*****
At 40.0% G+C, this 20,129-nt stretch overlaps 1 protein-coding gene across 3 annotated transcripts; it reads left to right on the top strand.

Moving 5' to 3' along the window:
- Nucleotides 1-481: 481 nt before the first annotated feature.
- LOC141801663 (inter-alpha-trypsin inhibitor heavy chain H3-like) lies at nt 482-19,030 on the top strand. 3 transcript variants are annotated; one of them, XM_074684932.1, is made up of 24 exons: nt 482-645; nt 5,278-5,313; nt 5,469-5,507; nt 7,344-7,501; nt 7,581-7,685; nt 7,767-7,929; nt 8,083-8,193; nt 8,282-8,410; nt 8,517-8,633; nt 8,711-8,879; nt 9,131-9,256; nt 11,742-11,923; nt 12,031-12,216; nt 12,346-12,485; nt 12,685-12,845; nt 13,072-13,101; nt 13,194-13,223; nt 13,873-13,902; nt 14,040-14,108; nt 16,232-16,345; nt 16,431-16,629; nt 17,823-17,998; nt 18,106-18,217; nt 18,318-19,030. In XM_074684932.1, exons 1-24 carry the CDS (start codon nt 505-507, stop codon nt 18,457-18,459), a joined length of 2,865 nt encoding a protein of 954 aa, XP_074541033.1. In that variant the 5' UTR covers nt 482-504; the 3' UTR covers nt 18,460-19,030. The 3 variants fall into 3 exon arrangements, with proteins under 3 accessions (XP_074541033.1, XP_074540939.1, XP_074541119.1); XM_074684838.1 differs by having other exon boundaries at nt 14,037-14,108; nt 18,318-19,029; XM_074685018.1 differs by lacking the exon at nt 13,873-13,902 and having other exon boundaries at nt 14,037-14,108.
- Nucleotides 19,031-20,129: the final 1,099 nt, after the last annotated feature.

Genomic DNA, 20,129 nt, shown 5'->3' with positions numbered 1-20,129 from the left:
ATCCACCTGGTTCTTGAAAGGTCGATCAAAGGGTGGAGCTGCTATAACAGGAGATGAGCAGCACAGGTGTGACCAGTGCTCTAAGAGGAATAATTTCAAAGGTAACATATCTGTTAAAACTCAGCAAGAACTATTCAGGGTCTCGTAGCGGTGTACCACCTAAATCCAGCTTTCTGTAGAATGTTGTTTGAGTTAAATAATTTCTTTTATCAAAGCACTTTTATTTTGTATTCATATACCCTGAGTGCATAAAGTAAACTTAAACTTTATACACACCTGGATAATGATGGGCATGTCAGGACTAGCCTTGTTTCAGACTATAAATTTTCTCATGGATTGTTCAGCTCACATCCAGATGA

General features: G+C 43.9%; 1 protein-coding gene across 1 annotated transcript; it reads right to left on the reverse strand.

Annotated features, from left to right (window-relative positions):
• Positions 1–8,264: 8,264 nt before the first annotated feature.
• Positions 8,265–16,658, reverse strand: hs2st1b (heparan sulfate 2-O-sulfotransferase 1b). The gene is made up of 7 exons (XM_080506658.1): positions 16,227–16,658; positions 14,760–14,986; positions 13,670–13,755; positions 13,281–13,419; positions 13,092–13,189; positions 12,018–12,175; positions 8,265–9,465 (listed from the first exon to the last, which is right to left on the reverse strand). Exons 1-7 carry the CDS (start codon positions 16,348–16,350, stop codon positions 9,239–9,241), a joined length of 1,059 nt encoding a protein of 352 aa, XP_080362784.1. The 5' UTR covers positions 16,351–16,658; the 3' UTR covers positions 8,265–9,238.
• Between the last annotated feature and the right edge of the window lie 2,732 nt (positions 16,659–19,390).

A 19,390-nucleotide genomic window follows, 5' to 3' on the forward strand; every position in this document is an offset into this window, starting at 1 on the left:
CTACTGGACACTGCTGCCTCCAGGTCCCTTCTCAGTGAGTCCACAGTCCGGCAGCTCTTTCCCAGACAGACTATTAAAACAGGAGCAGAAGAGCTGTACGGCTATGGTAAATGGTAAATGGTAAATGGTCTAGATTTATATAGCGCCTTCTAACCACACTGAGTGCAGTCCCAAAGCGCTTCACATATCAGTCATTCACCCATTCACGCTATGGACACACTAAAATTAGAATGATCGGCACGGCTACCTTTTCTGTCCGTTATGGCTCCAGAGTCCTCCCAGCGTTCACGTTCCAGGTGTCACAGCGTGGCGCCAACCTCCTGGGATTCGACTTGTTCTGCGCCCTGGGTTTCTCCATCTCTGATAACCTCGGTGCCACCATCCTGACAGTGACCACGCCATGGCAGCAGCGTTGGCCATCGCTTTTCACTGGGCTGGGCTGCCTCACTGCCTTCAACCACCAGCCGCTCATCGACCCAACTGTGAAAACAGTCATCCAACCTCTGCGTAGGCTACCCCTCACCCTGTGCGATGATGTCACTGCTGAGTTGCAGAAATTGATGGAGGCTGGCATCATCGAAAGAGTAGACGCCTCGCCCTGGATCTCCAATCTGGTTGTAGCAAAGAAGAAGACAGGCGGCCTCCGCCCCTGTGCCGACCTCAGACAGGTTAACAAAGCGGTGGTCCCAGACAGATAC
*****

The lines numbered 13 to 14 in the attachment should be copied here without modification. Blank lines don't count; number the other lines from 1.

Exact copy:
A 19,390-nucleotide genomic window follows, 5' to 3' on the forward strand; every position in this document is an offset into this window, starting at 1 on the left:
CTACTGGACACTGCTGCCTCCAGGTCCCTTCTCAGTGAGTCCACAGTCCGGCAGCTCTTTCCCAGACAGACTATTAAAACAGGAGCAGAAGAGCTGTACGGCTATGGTAAATGGTAAATGGTAAATGGTCTAGATTTATATAGCGCCTTCTAACCACACTGAGTGCAGTCCCAAAGCGCTTCACATATCAGTCATTCACCCATTCACGCTATGGACACACTAAAATTAGAATGATCGGCACGGCTACCTTTTCTGTCCGTTATGGCTCCAGAGTCCTCCCAGCGTTCACGTTCCAGGTGTCACAGCGTGGCGCCAACCTCCTGGGATTCGACTTGTTCTGCGCCCTGGGTTTCTCCATCTCTGATAACCTCGGTGCCACCATCCTGACAGTGACCACGCCATGGCAGCAGCGTTGGCCATCGCTTTTCACTGGGCTGGGCTGCCTCACTGCCTTCAACCACCAGCCGCTCATCGACCCAACTGTGAAAACAGTCATCCAACCTCTGCGTAGGCTACCCCTCACCCTGTGCGATGATGTCACTGCTGAGTTGCAGAAATTGATGGAGGCTGGCATCATCGAAAGAGTAGACGCCTCGCCCTGGATCTCCAATCTGGTTGTAGCAAAGAAGAAGACAGGCGGCCTCCGCCCCTGTGCCGACCTCAGACAGGTTAACAAAGCGGTGGTCCCAGACAGATAC